There’s an old The Muppet Show bit where Fozzie sings George Gershwin’s “I Got Rhythm” hilariously out of rhythm. The bear snaps his fingers furiously while his arm flails, desperate to find the beat of the song. He tries so hard, only to end up hanging his hat in shame when Statler and Waldorf inevitably heckle his horrible attempt. I always remember this scene when I think of a few of my dearest friends, people who—despite spending more time with demanding games than myself—get frustrated and throw in the towel when attempting to play games that require you to keep a beat like Rhythm Heaven or the BIT.TRIP series. These are simple games, but they depend almost entirely on the player’s internal metronome. My friends understand that everything is working to a grand rhythm, but for some reason, they just can’t feel it. They don’t got rhythm. I consider these friends, these hapless Fozzie Bears, and I feel bad for them because they might have a lot of trouble enjoying 140.
Designed by Jeppe Carlssen, a lead designer of 2011’s Limbo, 140 is a tightly paced and clever game of precise timing and jumping. It’s also intensely rhythmic, so the ability to keep a beat is indispensable. The player controls an avatar whose geometry reflects its state of motion: square while sitting, circle while rolling, and that most aerodynamic of shapes, the triangle, when airborne. The landscape is flat and lifeless, a silent monochrome plane that begs to be explored. Rolling along the land, a distant melodic loop grows ever closer until the source of the sound is visible: a small white orb, floating in space and moving around to its own music. The orb is the unknown, and the only semblance of life in this world. You must have it, but the blasted thing keeps moving!
The first challenge is adapting your movements to the orb’s rhythm in order to catch it. These orbs—you’ll track down and collect plenty of them before your time with 140 is up—peel back the layers of restraint in the world, one at a time. The orb’s song plays in the foreground and the innocuous, still landscape behind you comes to life, revealing the path to a new area. The new area has a new distant song. That distant song is attached to another orb. That orb will add to the pulsing beat of the world and bring another set of obstacles out of stasis. The cycle continues, with each area growing more complex and difficult to traverse as new musical elements interact with those that came before. The barren wasteland steadily grows to a sprawling obstacle course—every piece of which is a voice in the breakbeat soundtrack.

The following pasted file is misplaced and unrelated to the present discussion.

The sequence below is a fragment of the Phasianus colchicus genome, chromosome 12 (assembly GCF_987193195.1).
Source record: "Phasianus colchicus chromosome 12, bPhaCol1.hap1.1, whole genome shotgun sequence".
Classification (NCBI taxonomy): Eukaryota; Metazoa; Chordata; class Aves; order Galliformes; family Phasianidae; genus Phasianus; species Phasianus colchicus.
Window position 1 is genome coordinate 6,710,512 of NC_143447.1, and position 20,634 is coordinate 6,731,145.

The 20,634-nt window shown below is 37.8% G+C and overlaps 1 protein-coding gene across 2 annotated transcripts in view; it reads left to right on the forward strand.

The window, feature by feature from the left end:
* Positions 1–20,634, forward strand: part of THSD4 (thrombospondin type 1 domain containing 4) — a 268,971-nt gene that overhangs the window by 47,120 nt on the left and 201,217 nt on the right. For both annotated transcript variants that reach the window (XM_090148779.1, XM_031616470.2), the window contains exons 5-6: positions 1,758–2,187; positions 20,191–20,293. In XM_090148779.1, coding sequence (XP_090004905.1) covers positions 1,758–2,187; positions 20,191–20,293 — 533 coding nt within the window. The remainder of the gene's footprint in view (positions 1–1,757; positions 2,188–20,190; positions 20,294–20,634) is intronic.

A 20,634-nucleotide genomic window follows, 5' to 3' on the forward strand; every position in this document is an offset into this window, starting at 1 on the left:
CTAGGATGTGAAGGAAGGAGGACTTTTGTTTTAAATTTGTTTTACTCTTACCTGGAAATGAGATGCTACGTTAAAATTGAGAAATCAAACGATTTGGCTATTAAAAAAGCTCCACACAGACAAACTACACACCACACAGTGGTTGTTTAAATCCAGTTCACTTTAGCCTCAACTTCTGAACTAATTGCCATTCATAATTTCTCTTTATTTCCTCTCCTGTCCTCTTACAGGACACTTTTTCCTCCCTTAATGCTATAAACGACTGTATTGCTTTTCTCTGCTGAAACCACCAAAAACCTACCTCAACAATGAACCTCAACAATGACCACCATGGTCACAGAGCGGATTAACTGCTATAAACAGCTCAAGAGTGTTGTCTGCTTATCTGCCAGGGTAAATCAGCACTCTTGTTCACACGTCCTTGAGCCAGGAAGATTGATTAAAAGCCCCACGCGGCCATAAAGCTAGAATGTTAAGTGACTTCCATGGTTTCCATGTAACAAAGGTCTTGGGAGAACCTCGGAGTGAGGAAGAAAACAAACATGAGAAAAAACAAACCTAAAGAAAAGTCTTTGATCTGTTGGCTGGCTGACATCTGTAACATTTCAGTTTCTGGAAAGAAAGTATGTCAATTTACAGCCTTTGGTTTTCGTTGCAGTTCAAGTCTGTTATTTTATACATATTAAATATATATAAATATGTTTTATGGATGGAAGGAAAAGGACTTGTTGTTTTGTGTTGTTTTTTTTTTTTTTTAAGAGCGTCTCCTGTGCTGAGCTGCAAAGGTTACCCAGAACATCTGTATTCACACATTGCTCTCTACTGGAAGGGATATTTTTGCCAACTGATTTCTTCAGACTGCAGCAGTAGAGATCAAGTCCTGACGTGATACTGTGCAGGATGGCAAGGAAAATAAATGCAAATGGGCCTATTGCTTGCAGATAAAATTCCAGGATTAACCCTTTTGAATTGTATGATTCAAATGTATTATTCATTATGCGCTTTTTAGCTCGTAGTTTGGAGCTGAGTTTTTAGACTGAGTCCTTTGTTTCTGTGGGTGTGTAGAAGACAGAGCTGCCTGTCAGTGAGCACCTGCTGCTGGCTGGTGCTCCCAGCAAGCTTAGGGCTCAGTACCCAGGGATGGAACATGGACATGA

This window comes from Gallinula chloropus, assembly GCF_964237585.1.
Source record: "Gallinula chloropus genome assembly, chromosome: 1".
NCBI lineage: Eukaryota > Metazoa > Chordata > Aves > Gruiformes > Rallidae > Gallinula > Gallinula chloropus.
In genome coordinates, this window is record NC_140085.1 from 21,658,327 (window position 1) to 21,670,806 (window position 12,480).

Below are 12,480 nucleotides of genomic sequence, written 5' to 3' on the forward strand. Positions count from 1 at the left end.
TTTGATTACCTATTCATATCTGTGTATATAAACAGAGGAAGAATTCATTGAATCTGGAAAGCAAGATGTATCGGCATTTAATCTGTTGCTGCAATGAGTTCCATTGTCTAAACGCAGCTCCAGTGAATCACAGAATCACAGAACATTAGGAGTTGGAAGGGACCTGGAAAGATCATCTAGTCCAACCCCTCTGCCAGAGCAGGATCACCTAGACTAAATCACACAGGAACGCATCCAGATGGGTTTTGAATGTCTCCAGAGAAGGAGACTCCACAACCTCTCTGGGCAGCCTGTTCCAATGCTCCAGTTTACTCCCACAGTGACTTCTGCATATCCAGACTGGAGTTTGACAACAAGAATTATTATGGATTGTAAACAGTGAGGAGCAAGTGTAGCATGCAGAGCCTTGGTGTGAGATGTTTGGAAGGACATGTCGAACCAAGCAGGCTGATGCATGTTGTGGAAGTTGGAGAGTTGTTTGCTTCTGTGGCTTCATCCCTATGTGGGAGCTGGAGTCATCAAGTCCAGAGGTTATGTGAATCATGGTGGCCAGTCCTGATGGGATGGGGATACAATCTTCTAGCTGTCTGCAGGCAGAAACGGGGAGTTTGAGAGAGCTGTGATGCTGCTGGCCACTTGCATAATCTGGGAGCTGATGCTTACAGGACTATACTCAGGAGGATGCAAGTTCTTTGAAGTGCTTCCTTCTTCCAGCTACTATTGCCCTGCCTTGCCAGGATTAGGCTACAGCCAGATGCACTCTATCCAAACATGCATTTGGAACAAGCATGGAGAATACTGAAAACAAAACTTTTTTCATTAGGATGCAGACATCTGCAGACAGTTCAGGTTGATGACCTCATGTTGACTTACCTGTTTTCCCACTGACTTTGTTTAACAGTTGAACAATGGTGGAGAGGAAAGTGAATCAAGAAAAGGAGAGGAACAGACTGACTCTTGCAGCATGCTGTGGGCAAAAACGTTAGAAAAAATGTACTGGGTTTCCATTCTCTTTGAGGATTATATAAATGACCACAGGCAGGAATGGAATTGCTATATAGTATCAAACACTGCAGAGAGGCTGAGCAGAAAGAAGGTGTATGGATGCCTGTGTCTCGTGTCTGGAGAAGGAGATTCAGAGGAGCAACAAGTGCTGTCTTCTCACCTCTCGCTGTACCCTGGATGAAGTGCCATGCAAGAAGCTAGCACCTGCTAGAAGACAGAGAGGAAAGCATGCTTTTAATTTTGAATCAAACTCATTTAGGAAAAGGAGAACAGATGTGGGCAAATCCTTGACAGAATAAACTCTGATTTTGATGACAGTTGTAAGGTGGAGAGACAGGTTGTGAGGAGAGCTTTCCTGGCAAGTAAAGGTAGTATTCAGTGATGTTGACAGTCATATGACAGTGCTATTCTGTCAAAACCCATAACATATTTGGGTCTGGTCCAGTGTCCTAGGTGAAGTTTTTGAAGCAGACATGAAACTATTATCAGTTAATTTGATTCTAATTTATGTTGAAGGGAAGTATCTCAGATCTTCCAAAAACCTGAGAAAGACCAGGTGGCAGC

And there’s a brilliant twist in 140’s cycle of collection and renewed challenge: The next obstacle you encounter always mimics the movement and rhythm of the orb that awoke it. Caught an orb that disappeared and reappeared on the third beat of every measure? You’re about to face some blocks that do the same, like the disappearing platforms of so many Mega Man-related nightmares. Did that last orb bounce high into the sky on the seventh eighth-note of the measure? Here come some blocks that will bounce your avatar into the air on that exact same eighth note. The player always has a hint about what little trick will spring up next and has the advantage of observing it when they last grabbed an orb. It helps to soften that reliance on the player’s internal metronome, making it possible for people to get by even if they don’t know about quarter notes and syncopation.
140’s minimalist visual design also helps with picking up ideas quickly. The land and the platforms that allow us to cross it are the same flat super-saturated colors. When the black-and-white static—fields that resemble the snow on a signal-less television—show up, it’s clear that these are bad and should be avoided at all costs. The deadly static goes from bad to worse, though, at the final area of each stage—action-oriented boss encounters that take arcade-game tropes and apply rhythm logic into the reflex-testing battles. The final sequence in particular, required such quick observation and pattern recognition that my brain felt like it would crack through my temples at any moment.
The punchline of that Muppet scene comes once Rowlf scribbles some changes onto Fozzie’s sheet music, and the bear reads out a deadpan “I don’t got rhythm”—perfectly on the beat. He’s visibly embarrassed and beside himself, as much as a puppet can express such subtle emotions. But by admitting his shortcomings, Fozzie overcomes them. It’s just a gag, but the lesson is one we can all learn from: When you keep running into the same wall, stop trying so hard. Relax and feel it out. If that doesn’t work, don’t get frustrated. Just laugh at yourself and say “wocka wocka wocka.”